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I learned a lot about the Hippa law recently I hope this information is helpful to others.

First off when you say your Cobra is running out soon do you mean your 18 months are running out? Or the 29 months (11 month extension available for ill people unable to work)? There are extra months available on cobra for specific situations and also in California.

When your Cobra is running out you are eligible for health insurance, but the rules are very specific.
1. You must obtain your Hippa insurance by the 63 day after your Cobra ends - no ifs ands or buts.
2. Any company selling individual or family health insurance in your state must offer you 2 different HIPPA options - they may not turn you down for prior health - meaning there is NO medical underwriting.
you should do some research on the internet and find the names of every company selling health insurance in your state. It takes several hours to do this but is worth the time spent. I found insurance agents only offer the policy they make the most commission on.

Things to double check when comparing different HIPPA policies
1. What is their medication coverage. Is it generic only? is there a deductible? is there a maximum they will pay?
2. What is the copay for doctors visits
3. What tests and procedures do they cover
4. If you have a specialist that you want to keep is he covered under the plan.

I was in for a big price shock when I shopped fro my husband. He had been on my health insurance and my cobra ran out - my medicare was starting so we didn't have to worry about me. But the cost of his medications was exremely high. I had very good health insurance thru my prior employer that was very reasonably priced - come to find out that they were a self-funded plan which is why the price was so low.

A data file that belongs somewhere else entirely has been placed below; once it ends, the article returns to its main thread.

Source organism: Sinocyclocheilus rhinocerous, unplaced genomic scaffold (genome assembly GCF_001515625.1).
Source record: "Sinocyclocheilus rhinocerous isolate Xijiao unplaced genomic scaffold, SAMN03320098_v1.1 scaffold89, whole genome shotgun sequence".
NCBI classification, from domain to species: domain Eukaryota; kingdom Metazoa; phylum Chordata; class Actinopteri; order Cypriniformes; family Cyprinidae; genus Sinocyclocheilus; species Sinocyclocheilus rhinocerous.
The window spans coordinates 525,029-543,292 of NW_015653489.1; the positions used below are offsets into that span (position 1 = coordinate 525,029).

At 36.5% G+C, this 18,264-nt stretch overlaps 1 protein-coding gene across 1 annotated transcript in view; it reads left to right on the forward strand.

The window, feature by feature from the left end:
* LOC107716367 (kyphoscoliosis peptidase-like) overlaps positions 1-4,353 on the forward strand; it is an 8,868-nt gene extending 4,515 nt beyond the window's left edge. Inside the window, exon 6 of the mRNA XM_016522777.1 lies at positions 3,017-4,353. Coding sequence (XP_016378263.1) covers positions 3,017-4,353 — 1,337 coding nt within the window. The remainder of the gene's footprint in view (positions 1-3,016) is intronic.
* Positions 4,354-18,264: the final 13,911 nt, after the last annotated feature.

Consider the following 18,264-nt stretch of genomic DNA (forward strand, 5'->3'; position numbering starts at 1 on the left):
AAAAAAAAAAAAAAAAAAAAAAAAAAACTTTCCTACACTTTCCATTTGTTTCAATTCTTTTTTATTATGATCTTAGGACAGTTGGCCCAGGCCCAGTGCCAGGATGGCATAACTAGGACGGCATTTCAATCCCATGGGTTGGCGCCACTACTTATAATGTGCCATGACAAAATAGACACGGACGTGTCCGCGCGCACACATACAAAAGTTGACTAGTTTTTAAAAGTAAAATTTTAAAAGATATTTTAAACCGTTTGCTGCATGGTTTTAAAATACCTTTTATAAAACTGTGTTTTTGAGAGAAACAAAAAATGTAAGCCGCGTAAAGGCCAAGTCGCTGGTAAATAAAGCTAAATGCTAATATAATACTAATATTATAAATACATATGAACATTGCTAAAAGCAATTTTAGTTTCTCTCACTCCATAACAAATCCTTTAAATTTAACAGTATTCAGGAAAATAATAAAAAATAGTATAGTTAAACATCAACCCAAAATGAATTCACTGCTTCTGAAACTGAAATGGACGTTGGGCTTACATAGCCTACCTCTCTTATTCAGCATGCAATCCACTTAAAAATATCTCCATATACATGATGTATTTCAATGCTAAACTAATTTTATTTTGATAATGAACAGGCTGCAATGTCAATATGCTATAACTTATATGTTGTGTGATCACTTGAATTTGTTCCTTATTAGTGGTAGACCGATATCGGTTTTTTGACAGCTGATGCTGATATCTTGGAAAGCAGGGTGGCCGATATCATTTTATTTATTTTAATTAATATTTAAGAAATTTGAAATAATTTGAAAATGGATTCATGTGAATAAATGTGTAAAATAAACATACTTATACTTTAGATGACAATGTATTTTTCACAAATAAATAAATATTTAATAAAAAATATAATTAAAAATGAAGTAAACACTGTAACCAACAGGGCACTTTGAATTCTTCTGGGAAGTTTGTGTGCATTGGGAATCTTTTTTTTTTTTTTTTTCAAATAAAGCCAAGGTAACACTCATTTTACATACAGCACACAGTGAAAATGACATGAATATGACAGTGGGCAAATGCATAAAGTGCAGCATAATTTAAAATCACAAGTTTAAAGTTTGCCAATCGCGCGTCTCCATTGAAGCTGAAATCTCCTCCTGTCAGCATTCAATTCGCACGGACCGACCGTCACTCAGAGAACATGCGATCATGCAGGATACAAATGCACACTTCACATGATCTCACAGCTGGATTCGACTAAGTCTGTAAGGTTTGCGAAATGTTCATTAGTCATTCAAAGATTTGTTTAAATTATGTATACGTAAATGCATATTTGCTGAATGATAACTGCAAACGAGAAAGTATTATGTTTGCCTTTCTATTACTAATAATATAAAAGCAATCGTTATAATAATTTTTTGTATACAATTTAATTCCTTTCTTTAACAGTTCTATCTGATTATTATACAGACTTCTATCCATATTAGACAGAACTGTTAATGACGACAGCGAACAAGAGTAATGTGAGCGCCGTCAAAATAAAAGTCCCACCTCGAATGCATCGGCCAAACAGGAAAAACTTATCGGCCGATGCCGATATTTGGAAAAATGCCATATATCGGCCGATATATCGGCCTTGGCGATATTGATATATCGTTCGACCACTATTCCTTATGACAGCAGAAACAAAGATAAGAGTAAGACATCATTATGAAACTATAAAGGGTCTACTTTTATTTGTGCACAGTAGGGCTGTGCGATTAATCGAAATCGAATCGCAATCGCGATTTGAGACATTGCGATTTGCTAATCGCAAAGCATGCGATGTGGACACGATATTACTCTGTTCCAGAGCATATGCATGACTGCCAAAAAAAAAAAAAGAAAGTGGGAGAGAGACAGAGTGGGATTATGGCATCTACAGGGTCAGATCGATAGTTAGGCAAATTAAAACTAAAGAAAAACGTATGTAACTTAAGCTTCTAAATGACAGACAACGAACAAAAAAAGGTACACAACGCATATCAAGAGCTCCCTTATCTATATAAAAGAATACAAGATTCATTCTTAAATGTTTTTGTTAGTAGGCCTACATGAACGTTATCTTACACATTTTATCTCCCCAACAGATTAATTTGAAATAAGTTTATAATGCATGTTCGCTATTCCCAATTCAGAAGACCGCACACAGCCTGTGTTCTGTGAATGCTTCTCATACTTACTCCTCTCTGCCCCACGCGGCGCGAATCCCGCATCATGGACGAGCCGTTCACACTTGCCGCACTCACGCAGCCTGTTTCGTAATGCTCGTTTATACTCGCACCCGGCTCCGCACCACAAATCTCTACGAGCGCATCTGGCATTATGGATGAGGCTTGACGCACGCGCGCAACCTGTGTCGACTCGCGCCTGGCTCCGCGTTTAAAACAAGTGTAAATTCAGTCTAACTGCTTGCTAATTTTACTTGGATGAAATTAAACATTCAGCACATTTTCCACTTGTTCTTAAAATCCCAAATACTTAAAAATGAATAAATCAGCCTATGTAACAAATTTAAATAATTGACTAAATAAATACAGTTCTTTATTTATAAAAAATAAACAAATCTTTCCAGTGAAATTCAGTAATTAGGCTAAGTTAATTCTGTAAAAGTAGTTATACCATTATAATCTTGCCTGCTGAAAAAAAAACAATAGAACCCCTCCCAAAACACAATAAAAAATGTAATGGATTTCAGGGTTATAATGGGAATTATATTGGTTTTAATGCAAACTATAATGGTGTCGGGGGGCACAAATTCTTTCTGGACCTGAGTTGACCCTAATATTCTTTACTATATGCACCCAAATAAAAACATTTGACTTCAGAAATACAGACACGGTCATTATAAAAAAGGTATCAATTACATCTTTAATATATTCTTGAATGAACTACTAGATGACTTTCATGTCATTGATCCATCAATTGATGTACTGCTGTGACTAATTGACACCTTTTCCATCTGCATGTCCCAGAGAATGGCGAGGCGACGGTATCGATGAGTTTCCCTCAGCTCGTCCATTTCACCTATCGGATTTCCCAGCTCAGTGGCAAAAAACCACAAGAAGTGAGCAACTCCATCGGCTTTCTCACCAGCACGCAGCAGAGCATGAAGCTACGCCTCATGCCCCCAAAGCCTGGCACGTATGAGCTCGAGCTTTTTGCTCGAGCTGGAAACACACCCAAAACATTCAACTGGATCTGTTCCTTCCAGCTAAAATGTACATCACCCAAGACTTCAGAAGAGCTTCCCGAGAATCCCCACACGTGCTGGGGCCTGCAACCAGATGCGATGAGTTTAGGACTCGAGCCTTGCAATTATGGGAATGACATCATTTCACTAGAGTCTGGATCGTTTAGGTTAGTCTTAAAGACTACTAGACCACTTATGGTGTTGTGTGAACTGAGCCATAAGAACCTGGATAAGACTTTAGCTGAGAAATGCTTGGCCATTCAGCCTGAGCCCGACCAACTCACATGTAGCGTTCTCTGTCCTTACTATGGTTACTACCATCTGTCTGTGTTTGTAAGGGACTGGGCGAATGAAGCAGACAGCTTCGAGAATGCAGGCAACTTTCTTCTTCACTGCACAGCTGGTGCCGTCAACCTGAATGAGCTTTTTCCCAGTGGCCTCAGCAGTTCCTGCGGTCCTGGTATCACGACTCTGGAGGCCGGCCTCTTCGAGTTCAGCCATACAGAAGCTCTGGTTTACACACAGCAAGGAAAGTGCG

When we compared all the numbers the cheapest plan had the best coverage for medication with no limits - and that was our primary concern. It was cheaper to buy the insurance and pay the copays for the meds than it was to just pay cash for the meds and have no insurance in case of an emergency.

If you are switching companies that you work for or your significant other is HIPPA will help you here also.
As long as it is less than 63 days then most pre-existing condition clauses are not valid. The key is to not have more than the 63 days. Often new employers have a 90day wait before insurance begins. What you need to do is to cobra your insurance with the prior employer for at least 30 days but may be worth 90 days depending what your medical costs would be if you went without insurance for a month or two.

Any employee of a firm with more than 25 employees is eligible to use Cobra- even if the reason you left was being fired. All you need to do is tell the HR department with in 30 days of the end of your insurance that you wish to cobra your insurance. They will have forms sent to you.

The key with cobra policies is that there is a limited grace period. For the first month it is 45 days to allow for paperwork to be processed and all. After the 1st month you must pay by the end of each month to maintain your insurance. If you have not mailed your check before the end of the month you will lose your insurance and lose all HIPPA rights as well. It is better to make sure the employer receives the check before the end of the month so you don't have trouble filling prescriptions at the beginning of the following month.

I hope all this information is clear.

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